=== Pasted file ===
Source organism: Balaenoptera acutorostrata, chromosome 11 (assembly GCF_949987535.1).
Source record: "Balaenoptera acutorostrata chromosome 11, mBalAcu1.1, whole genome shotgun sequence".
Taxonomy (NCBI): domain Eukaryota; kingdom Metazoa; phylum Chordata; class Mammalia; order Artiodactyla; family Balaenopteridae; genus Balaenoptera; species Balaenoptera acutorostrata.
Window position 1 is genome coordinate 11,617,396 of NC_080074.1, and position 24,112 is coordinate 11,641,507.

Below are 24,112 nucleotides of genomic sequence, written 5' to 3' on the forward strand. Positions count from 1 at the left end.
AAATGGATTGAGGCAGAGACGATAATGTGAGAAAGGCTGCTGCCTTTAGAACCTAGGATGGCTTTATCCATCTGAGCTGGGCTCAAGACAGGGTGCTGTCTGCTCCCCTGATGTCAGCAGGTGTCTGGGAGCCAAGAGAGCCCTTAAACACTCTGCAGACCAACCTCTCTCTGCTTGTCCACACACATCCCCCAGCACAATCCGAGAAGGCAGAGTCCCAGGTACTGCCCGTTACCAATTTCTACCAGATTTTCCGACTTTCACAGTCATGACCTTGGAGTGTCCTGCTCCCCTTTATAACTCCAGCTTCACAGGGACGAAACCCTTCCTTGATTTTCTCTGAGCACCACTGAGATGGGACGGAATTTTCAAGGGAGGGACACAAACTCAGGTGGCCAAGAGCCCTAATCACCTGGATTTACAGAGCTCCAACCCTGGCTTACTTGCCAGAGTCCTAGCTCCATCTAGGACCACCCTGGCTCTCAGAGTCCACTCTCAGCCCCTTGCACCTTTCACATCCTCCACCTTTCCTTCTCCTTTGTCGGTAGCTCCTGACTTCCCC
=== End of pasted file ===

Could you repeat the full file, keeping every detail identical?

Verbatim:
Source organism: Balaenoptera acutorostrata, chromosome 11 (assembly GCF_949987535.1).
Source record: "Balaenoptera acutorostrata chromosome 11, mBalAcu1.1, whole genome shotgun sequence".
Taxonomy (NCBI): domain Eukaryota; kingdom Metazoa; phylum Chordata; class Mammalia; order Artiodactyla; family Balaenopteridae; genus Balaenoptera; species Balaenoptera acutorostrata.
Window position 1 is genome coordinate 11,617,396 of NC_080074.1, and position 24,112 is coordinate 11,641,507.

Below are 24,112 nucleotides of genomic sequence, written 5' to 3' on the forward strand. Positions count from 1 at the left end.
AAATGGATTGAGGCAGAGACGATAATGTGAGAAAGGCTGCTGCCTTTAGAACCTAGGATGGCTTTATCCATCTGAGCTGGGCTCAAGACAGGGTGCTGTCTGCTCCCCTGATGTCAGCAGGTGTCTGGGAGCCAAGAGAGCCCTTAAACACTCTGCAGACCAACCTCTCTCTGCTTGTCCACACACATCCCCCAGCACAATCCGAGAAGGCAGAGTCCCAGGTACTGCCCGTTACCAATTTCTACCAGATTTTCCGACTTTCACAGTCATGACCTTGGAGTGTCCTGCTCCCCTTTATAACTCCAGCTTCACAGGGACGAAACCCTTCCTTGATTTTCTCTGAGCACCACTGAGATGGGACGGAATTTTCAAGGGAGGGACACAAACTCAGGTGGCCAAGAGCCCTAATCACCTGGATTTACAGAGCTCCAACCCTGGCTTACTTGCCAGAGTCCTAGCTCCATCTAGGACCACCCTGGCTCTCAGAGTCCACTCTCAGCCCCTTGCACCTTTCACATCCTCCACCTTTCCTTCTCCTTTGTCGGTAGCTCCTGACTTCCCC